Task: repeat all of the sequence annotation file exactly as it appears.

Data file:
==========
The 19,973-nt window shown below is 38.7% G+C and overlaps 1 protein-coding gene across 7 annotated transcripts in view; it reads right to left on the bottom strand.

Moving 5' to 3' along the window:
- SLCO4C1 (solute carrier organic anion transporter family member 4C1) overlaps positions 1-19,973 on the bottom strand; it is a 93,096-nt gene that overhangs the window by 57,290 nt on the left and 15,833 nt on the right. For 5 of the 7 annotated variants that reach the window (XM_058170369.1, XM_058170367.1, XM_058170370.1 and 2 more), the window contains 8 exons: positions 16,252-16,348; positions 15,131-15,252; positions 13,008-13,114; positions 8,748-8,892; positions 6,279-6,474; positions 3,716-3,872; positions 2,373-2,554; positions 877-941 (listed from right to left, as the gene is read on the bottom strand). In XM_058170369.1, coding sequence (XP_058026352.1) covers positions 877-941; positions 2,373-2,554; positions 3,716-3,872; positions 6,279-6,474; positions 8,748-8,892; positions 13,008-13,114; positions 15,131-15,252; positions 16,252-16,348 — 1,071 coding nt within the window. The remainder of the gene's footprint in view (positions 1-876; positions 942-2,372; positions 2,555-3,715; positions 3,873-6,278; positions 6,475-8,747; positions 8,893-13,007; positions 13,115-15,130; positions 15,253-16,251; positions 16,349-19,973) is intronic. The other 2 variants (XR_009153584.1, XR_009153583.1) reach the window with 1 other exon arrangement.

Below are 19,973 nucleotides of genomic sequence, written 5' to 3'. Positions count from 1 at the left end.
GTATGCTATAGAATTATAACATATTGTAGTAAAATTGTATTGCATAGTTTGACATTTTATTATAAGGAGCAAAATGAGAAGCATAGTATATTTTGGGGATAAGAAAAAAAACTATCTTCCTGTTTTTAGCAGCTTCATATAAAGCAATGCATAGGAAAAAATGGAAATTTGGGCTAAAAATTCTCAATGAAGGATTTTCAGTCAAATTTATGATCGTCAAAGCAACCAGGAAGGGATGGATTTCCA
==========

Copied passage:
The 19,973-nt window shown below is 38.7% G+C and overlaps 1 protein-coding gene across 7 annotated transcripts in view; it reads right to left on the bottom strand.

Moving 5' to 3' along the window:
- SLCO4C1 (solute carrier organic anion transporter family member 4C1) overlaps positions 1-19,973 on the bottom strand; it is a 93,096-nt gene that overhangs the window by 57,290 nt on the left and 15,833 nt on the right. For 5 of the 7 annotated variants that reach the window (XM_058170369.1, XM_058170367.1, XM_058170370.1 and 2 more), the window contains 8 exons: positions 16,252-16,348; positions 15,131-15,252; positions 13,008-13,114; positions 8,748-8,892; positions 6,279-6,474; positions 3,716-3,872; positions 2,373-2,554; positions 877-941 (listed from right to left, as the gene is read on the bottom strand). In XM_058170369.1, coding sequence (XP_058026352.1) covers positions 877-941; positions 2,373-2,554; positions 3,716-3,872; positions 6,279-6,474; positions 8,748-8,892; positions 13,008-13,114; positions 15,131-15,252; positions 16,252-16,348 — 1,071 coding nt within the window. The remainder of the gene's footprint in view (positions 1-876; positions 942-2,372; positions 2,555-3,715; positions 3,873-6,278; positions 6,475-8,747; positions 8,893-13,007; positions 13,115-15,130; positions 15,253-16,251; positions 16,349-19,973) is intronic. The other 2 variants (XR_009153584.1, XR_009153583.1) reach the window with 1 other exon arrangement.

Below are 19,973 nucleotides of genomic sequence, written 5' to 3'. Positions count from 1 at the left end.
GTATGCTATAGAATTATAACATATTGTAGTAAAATTGTATTGCATAGTTTGACATTTTATTATAAGGAGCAAAATGAGAAGCATAGTATATTTTGGGGATAAGAAAAAAAACTATCTTCCTGTTTTTAGCAGCTTCATATAAAGCAATGCATAGGAAAAAATGGAAATTTGGGCTAAAAATTCTCAATGAAGGATTTTCAGTCAAATTTATGATCGTCAAAGCAACCAGGAAGGGATGGATTTCCA